In 1995 OMA published S,M,L,XL. Consisting of more than 1300 pages and weighing 2.7kg, the book quickly joined the canon of essential postpostmodern texts on architecture, mostly for no other reason than it existed. Whatever content (see what I did there?) that Koolhaas, Mau and OMA included therein was buried in the detritus collected over twenty years of practice.
Architects are no strangers to
vanity publishing monographs and S,M,L,XL re-invigorated the genre by proving that if a practice was going to publish a book about itself in the service of self-promotion, it might as well throw all the spaghetti at the wall.
On receiving Small: Thoughts and Projects by Carl Turner Architects, my first thought was that it might represent the first instalment in a four volume series. Covering the practice’s first seven years in one tenth the pages of S,M,L,XL, Small finds a different balance. Fifteen projects and seven ‘thoughts’ are categorised as urban, suburban or rural. The projects, all mostly built, range from the scale of low cost exhibitions to large domestic properties. The ‘thoughts’ are modest and jovial, clearly inspired by both teaching and the practice of both designing and making buildings.
The book celebrates not only the small scale of the projects therein, but also the small size of the practice itself. Smallness, fragility and the short-term are highlighted not as threats, but as opportunities for sustainable employment. Given that Carl Turner Architects has existed for only a few years longer than the current recession, it is undeniably the right of a practice to celebrate it’s continuing existence. Credited to the practice rather than its director (although the text regularly slips into the first person), the book makes a rewarding connection between the modest nimbleness of a small practice and carefully realised projects.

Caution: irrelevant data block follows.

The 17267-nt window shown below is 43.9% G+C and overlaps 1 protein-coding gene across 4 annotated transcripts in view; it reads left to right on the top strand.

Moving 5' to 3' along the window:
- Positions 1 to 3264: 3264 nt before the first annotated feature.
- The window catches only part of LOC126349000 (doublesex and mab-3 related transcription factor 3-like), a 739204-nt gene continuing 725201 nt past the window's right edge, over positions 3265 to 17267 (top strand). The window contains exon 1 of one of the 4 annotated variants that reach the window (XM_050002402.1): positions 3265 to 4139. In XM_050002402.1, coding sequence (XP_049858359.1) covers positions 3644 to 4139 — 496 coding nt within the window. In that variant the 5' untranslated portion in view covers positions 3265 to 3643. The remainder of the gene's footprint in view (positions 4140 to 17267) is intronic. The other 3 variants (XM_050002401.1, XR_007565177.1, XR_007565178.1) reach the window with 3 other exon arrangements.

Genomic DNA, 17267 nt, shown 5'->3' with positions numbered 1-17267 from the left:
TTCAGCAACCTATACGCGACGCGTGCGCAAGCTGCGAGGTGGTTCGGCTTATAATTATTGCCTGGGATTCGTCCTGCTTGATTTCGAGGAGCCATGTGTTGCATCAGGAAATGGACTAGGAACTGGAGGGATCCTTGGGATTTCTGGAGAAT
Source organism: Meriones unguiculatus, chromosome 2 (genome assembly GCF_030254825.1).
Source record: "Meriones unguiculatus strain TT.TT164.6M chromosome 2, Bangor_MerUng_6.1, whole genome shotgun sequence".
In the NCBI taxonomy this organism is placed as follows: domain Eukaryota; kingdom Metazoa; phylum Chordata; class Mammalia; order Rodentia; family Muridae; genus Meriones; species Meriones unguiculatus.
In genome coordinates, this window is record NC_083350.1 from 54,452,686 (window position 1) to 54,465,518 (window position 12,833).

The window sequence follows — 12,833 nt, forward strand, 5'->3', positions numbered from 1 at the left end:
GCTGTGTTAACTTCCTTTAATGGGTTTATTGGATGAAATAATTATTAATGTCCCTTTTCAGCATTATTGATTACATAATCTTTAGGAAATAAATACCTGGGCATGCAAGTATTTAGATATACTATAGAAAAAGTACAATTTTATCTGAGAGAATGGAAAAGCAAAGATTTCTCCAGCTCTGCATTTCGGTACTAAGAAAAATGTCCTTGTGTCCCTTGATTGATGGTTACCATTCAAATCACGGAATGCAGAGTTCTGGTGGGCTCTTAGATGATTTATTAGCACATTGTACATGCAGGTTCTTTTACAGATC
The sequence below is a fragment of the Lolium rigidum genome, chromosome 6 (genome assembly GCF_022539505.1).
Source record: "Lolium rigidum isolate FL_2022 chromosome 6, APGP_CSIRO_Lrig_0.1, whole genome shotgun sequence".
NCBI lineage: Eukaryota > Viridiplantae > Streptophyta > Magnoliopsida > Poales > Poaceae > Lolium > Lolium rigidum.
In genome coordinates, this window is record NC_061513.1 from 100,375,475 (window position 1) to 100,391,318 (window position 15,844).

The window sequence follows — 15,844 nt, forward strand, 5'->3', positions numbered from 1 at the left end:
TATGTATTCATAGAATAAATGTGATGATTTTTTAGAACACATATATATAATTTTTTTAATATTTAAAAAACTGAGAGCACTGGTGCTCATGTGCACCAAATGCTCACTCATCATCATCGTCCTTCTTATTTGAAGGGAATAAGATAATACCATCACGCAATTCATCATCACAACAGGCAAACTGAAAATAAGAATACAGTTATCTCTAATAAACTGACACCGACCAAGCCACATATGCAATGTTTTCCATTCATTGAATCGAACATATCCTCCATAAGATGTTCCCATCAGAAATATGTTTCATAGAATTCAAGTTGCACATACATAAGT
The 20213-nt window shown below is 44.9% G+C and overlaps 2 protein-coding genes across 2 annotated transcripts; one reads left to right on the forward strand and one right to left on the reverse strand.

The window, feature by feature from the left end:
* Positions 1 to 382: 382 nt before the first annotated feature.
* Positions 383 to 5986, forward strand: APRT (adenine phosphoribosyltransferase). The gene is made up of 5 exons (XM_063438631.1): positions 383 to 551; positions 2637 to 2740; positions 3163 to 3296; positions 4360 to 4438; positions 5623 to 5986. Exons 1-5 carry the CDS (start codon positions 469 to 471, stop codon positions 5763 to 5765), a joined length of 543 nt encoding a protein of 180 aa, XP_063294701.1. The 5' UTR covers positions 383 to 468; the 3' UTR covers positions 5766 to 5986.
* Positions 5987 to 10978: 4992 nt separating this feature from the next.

Although the Slip House (2012) may be amongst Turner’s more notable buildings (winning the 2013 RIBA Manser Medal and RIBA National Award, and featuring in an episode of Grand Designs), it was a pleasure to rediscover a few projects here in East Anglia – the Ochre Barn and adjacent Stealth Barn in Walpole Saint Peter (both 2011). These projects remind the reader of the tremendous architectural opportunities of the Fens: land is cheap (a hundred metre stretch of single street in the little village of Prickwillow is home to two early houses by Jonathan Ellis-Miller and one by Meredith Bowles) and old barns are less likely to have been gentrified. Not to mention the fact that the vastness of sky is enough to make you cry with joy and/or fear on a daily basis, making a perfect backdrop for houses as objects-between-land-and-sky.
The sub-£35,000 Stealth Barn is a particular favourite of mine, not so much because of its low cost (having a contractor for a brother helps, according to a cynical acquaintance of mine) but because of the way in which it uses a set of pad-stone and brackets to plant the house on an existing piece of farmyard concrete hardstanding. In generational terms, I may be a child of Thatcher, but that means I’ve arrived late to the housing market party and all the decent habitable barns have been converted (Turner and his wife sold the Ochre and Stealth Barns to fund the Slip House back in London town). There remain, however, hundreds of these tough little patches of concrete throughout the Norfolk landscape, many of them obsolete. Carl Turner Architects popped a little black box on one of them and proved that they have enormous potential as cheap pad foundations for lightweight and low cost homes. Small, smart and beautiful in its simplicity.
Small – Thoughts and Projects
Carl Turner Architects
Artifice Books on Architecture
£16.95 / $24.95
The publisher provided the author with a complimentary review copy of this title.